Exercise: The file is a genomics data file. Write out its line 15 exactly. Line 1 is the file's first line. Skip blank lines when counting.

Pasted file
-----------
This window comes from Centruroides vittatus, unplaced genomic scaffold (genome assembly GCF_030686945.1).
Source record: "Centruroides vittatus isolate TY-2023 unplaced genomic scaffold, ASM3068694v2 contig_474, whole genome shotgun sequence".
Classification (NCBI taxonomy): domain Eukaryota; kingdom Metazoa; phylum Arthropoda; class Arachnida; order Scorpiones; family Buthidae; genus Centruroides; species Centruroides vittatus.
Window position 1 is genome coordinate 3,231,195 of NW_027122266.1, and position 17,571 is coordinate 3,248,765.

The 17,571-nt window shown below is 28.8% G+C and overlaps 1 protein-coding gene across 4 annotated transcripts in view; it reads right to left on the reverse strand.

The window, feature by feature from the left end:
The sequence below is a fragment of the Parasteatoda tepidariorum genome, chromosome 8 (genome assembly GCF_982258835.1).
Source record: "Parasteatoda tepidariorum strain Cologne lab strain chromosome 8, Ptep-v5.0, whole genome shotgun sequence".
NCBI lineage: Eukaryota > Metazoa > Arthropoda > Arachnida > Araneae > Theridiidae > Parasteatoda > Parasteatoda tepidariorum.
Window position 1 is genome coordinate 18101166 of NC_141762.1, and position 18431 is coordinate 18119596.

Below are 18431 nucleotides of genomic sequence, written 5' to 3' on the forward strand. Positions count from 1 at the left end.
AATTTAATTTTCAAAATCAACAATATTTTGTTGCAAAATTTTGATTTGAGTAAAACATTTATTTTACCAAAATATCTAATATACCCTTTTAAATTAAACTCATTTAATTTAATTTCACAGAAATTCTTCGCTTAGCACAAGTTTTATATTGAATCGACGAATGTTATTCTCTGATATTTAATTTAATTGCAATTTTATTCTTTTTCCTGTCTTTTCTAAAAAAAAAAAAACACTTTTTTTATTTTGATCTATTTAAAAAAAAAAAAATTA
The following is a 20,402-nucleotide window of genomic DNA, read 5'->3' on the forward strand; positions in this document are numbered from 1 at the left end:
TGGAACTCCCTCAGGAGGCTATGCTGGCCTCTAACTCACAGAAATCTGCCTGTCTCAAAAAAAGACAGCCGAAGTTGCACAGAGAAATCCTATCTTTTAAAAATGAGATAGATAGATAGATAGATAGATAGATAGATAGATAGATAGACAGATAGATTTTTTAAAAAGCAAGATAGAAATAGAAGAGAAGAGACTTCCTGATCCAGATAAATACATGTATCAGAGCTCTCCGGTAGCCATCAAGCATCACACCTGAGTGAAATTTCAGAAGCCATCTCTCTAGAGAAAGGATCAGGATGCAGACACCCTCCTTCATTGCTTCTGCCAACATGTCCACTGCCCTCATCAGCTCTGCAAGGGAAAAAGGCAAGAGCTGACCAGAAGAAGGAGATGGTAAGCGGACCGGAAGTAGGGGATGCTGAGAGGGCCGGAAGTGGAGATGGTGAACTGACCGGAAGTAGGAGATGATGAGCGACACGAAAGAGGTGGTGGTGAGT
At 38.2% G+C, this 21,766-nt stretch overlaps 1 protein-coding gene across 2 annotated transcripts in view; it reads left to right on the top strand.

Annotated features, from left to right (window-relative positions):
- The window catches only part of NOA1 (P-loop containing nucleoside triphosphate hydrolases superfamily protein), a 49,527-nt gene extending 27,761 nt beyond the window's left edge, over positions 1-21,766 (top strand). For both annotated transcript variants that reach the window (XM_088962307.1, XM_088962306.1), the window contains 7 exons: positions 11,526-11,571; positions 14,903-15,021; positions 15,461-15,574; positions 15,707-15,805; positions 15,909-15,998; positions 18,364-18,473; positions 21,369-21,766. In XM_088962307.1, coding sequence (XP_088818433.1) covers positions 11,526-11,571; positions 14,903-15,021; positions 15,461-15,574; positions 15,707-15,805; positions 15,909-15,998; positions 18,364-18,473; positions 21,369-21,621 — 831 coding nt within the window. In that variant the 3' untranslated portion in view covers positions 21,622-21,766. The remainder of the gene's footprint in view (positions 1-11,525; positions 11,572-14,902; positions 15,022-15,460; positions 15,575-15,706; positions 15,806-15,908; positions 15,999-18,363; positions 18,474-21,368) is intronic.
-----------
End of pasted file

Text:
At 38.2% G+C, this 21,766-nt stretch overlaps 1 protein-coding gene across 2 annotated transcripts in view; it reads left to right on the top strand.